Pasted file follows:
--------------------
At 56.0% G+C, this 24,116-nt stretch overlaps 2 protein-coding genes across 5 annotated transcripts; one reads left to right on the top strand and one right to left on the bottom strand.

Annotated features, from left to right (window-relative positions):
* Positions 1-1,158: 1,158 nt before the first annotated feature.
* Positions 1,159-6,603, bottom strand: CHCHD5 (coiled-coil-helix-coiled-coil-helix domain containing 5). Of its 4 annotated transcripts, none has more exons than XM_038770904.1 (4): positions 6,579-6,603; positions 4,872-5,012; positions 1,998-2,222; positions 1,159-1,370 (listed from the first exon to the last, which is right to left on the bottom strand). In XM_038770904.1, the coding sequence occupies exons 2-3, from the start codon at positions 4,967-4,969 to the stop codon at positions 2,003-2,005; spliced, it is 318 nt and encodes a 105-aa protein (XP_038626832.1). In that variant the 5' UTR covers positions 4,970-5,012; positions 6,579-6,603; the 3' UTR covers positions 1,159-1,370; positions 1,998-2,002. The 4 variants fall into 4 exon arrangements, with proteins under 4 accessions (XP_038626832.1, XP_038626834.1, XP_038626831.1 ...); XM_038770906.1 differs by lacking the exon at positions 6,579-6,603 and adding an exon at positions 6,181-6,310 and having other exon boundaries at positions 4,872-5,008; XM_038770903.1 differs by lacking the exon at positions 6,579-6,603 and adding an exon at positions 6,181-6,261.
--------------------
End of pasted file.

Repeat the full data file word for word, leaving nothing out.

At 56.0% G+C, this 24,116-nt stretch overlaps 2 protein-coding genes across 5 annotated transcripts; one reads left to right on the top strand and one right to left on the bottom strand.

Annotated features, from left to right (window-relative positions):
* Positions 1-1,158: 1,158 nt before the first annotated feature.
* Positions 1,159-6,603, bottom strand: CHCHD5 (coiled-coil-helix-coiled-coil-helix domain containing 5). Of its 4 annotated transcripts, none has more exons than XM_038770904.1 (4): positions 6,579-6,603; positions 4,872-5,012; positions 1,998-2,222; positions 1,159-1,370 (listed from the first exon to the last, which is right to left on the bottom strand). In XM_038770904.1, the coding sequence occupies exons 2-3, from the start codon at positions 4,967-4,969 to the stop codon at positions 2,003-2,005; spliced, it is 318 nt and encodes a 105-aa protein (XP_038626832.1). In that variant the 5' UTR covers positions 4,970-5,012; positions 6,579-6,603; the 3' UTR covers positions 1,159-1,370; positions 1,998-2,002. The 4 variants fall into 4 exon arrangements, with proteins under 4 accessions (XP_038626832.1, XP_038626834.1, XP_038626831.1 ...); XM_038770906.1 differs by lacking the exon at positions 6,579-6,603 and adding an exon at positions 6,181-6,310 and having other exon boundaries at positions 4,872-5,008; XM_038770903.1 differs by lacking the exon at positions 6,579-6,603 and adding an exon at positions 6,181-6,261.